12. #12
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    If the ratio is the same, choose the one that gives the straightest chain line (i.e., the one where the cog and the ring are most nearly in the same plane).

    A small, perhaps miniscule, consideration is to choose the larger ring and cog. This bends the chain more gently and gives you a (probably insiginificant) increase in efficiency.

    Note that in your question, "vice versa" does not apply. If two gear ratios are the same, then both the ring and the cog will be bigger or smaller together. You won't have one larger and one smaller and vice versa.

  13. #13
    iks
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    Thanks for your answers John. If the same drivetrain could produce duplicate ratios or gear-inches (e.g. a pairing of 40 in the front and 10 in the rear produces a ratio of 4, and 32 and 8 also produces a ratio of 4) would the first pairing produces any more power at the rear hub (Archimedes lever?). Of is this nonsense because the crank length and ratios are the same. See what I am getting at? Maybe it also never happens.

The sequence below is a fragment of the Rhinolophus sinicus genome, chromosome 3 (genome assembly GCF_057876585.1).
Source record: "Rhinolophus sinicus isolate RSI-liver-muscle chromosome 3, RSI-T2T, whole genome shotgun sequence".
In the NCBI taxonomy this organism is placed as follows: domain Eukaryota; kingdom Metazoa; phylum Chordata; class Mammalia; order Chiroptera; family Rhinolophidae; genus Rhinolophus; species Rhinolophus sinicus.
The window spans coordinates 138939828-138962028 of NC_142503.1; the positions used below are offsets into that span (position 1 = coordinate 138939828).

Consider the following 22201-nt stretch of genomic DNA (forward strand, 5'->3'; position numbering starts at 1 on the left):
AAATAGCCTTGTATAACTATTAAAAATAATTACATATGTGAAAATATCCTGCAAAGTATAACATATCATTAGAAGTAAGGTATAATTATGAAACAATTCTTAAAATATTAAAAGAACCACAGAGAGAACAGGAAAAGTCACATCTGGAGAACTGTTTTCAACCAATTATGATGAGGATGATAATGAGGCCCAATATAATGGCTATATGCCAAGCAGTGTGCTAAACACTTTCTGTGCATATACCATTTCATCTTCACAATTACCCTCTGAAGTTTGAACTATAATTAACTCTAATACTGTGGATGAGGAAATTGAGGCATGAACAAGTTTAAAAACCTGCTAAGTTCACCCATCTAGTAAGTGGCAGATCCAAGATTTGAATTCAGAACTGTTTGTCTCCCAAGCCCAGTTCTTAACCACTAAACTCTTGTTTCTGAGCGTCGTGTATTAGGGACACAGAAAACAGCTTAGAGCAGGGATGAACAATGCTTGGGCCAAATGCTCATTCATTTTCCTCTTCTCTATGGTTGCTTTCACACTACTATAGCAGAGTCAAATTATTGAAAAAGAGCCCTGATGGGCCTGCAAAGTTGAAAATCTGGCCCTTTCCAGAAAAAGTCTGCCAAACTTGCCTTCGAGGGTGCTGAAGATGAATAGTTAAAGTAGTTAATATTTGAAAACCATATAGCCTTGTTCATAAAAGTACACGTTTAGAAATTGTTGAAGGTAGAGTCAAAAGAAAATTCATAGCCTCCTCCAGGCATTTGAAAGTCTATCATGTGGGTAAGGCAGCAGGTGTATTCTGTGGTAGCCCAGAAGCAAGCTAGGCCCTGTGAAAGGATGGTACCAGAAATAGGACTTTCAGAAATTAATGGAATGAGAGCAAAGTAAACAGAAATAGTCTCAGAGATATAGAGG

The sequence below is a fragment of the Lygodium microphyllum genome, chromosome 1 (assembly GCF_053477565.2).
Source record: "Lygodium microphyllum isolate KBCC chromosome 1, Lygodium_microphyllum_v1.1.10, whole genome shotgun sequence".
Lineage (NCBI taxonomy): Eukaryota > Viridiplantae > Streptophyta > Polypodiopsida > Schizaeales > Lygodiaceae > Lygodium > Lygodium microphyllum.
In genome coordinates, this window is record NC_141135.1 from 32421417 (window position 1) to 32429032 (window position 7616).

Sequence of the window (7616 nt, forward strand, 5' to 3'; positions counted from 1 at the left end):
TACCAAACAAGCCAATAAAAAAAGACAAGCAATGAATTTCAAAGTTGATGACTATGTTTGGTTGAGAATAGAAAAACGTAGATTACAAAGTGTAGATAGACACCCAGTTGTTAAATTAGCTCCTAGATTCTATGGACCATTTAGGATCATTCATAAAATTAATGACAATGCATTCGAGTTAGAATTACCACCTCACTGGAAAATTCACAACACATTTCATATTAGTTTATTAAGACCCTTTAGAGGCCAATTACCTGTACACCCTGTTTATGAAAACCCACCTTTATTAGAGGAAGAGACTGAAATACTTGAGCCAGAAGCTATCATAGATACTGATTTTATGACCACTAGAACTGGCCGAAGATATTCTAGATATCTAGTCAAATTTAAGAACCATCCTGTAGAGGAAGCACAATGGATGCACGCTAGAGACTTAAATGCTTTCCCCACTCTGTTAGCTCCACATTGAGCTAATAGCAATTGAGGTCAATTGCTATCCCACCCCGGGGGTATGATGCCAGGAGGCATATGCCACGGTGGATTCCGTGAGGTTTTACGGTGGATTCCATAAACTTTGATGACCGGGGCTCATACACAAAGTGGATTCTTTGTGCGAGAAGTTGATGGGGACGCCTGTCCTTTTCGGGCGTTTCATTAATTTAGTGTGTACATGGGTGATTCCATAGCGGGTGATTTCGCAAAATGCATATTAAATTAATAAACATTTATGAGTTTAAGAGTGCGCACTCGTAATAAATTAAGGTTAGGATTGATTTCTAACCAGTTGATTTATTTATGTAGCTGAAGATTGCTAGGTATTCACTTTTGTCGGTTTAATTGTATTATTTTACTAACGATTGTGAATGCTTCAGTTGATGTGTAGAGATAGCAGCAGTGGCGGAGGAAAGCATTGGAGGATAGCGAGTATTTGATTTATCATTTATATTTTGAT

14. #14
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    It's nonsense. The power is the same. if you need more power, stand up or pedal harder.

  15. #15
    iks
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    Thanks. The circle on gearing has closed!

  16. #16
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    Quote Originally Posted by C-40
    The downside is that the wide spacing of a 50/34 or 52/36 creates the need to shift 1 more cog every time a shift is made between the chainrings.